Friday, October 31, 2014

Lego-A-Day

12 year old Den Jackson in Baldwin City, Kansas is making a Lego-A-Day!




Why did you decide to do this project? I decided to do the project because my mom did it a few years ago with A-Robot-A-Day, and I really like Legos.



How has doing a yearlong/daily project affected your life?  It hasn’t really affected my life much so far, but I thought it would be a new challenge for me.  I am 12 years old, so I think it is more challenging to do than for adults.


See all of Den's Lego projects HERE!




Thursday, October 30, 2014

A Door A Day Follow-Up

On July 28, 2014 Natalie Farr in Bristol, England completed her yearlong A Door A Day project...




What are the biggest lessons/skills you learned from doing your project? Don't destroy work before you have thoroughly documented it from all angles and in all lights! Do not get stressed if things don't turn out like you'd planned. Beautiful mistakes can happen.



In what ways did the project change your life? I know that I completed a huge project which I set out to do: I accomplished it. It made me look at mundane items differently, everything is a little bit more magical now -  there are more opportunities for creativity.


Now what? Half way through my project, I admitted to myself how much I loved taking photographs, either of doors that I was making or doors that I was finding in the world. So I treated myself to a very good camera. Whatever projects I do in the future, it will contain good quality pictures.

And in November 2014, my vocal ensemble "The Beautiful Machine" will be performing our new show in Bristol, England. Here is our Facebook page.



See Natalie's original 365 interview HERE.


See all of Natalie's doors HERE.

Wednesday, July 23, 2014

Year of Creative Habits

Crystal Moody in Springfield, Missouri is creating a Year of Creative Habits. She explains that it is, "a project inspired by artists that write about creativity like Twyla Tharp, Julia Cameron, and Austin Kleon. I have 4 rules for myself: 1) choose one creative habit to focus on 2) do it everyday for a month 3) share my progress/effort 4) reflect on the month and make changes going forward. My goal is to find and develop creative habits that work for me."


Why did you decide to do this project? I often found myself looking at cool stuff online wishing I was cool too. I spent way too much time admiring others' creativity. I rarely took time to create something myself. I looked at my four-year-old daughter's drawings and I was completely amazed. I wanted to be more like her. So I set up this project for myself. This is my year of creative habits.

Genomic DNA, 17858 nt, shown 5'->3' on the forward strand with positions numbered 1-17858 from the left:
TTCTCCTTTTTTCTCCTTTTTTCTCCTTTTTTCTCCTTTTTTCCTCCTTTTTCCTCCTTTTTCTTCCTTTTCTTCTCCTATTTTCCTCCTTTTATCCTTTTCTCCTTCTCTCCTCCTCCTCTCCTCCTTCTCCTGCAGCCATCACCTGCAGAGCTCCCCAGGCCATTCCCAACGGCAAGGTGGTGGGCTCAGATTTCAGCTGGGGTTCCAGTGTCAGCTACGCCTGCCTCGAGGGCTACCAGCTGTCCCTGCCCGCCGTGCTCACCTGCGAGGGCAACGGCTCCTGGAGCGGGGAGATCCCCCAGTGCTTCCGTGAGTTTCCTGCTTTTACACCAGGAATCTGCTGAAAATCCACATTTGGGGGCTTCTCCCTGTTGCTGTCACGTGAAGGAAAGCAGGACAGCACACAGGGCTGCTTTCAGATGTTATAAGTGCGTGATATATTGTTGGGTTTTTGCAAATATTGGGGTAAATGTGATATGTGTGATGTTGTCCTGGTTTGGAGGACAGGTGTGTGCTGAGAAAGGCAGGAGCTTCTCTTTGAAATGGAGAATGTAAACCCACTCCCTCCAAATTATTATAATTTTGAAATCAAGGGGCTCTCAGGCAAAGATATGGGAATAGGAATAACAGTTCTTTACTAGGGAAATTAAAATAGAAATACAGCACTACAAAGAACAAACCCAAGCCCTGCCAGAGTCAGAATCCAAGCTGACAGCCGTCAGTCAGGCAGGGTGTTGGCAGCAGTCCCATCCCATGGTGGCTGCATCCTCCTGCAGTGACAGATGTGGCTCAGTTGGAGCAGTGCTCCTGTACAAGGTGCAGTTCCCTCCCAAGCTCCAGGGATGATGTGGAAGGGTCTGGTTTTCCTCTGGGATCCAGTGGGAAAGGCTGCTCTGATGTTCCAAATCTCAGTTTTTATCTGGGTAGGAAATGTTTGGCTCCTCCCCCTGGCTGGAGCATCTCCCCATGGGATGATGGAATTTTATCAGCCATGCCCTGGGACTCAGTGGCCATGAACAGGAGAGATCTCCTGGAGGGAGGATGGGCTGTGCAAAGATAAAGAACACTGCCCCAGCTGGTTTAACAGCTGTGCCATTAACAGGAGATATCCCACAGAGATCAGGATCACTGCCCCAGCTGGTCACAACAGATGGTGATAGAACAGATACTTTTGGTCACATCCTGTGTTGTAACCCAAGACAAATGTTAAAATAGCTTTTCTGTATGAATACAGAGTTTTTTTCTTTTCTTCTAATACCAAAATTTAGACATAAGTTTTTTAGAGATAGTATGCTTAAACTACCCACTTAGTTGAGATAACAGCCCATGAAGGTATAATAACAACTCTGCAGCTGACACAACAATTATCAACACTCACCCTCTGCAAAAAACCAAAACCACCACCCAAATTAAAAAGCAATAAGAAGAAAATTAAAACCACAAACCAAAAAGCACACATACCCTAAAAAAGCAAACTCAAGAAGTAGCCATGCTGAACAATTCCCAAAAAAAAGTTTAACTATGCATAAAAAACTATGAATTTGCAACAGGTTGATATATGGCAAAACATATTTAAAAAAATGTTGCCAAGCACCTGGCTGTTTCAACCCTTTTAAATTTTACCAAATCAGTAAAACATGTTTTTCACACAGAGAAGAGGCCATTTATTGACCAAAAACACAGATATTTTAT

How has doing a yearlong/daily project affected your life? This project has completely taken over my thoughts. It has changed my daily routines and opened up many doors...such as being invited to show my work in an art show and asked to illustrate for specific events and causes. It's changed how I view myself and what I see as possible.

"You will never change your life until you change something you do daily. The secret of your success is found in your daily routine." John C. Maxwell


Follow Crystal's year HERE.

Monday, July 21, 2014

365 Unbroken Lines

Beatrice Dietel in Leipzig, Germany is creating 365 Unbroken Lines.  She explains the project as, "Sketches without taking the pen from the paper. The sketches depict anything that comes to my mind or catches my eye: people, objects, ideas for later drawings or paintings, exceptional moments of the day; all in all, absolutely anything, sort of like a visual diary. I don't intend to create masterpieces, I just want to practice on a daily basis."



Why did you decide to do this project? The first issue of the German magazine 'flow' contained an article about '365-day-projects', a concept which I found really interesting. Actually, one of my new years resolutions for 2014 was to do at least one sketch in my diary every day to get some regularity into my drawing, but as always I was too lazy and didn't feel any 'imperative' to implement my, perhaps hastily formed, resolution. I therefore hoped that this blog and project will give me the regularity I desire and offer me an opportunity to train my eye and creativity alike, as I would like to improve my drawing and my artistic output in general. Fortunately, 'flow' also offered a list of 116 ideas for 365-days-projects from which I picked one to carry out. I wanted to start a project that would help me stop being such a perfectionist, as I never finished anything I started.



How has doing a yearlong/daily project affected your life? I've become way more enthusiastic about doing art again and finishing something on a regular basis encourages me to become better and to produce more, even if it's not perfect. I'm also considering to apply for an art college. This is something I always wanted to do but thoughts like 'I'm not good enough/not talented enough/not creative enough' kept me away from it. Fortunately, this is slowly changing. Another thing I realized is that I already have some kind of style and that really surprised me!


Follow Beatrice's lines on her blog HERE and on Facebook HERE.

Wednesday, July 16, 2014

Make 365 Somethings Follow-up

Beth Nyland recently completed her yearlong Make 365 Somethings project. She explains, "I began making things on May 1, 2013, which was my 44th birthday. I finished on April 30, 2014, on the eve of my 45th. I chose 'words' as my theme, and for the most part stayed true to that focus. At the start, my daughters (ages 8 and 10 when the project began) intended to participate; but when daily discipline became more than they could manage, they opted in just occasionally, sometimes to help me and sometimes to make their own creations."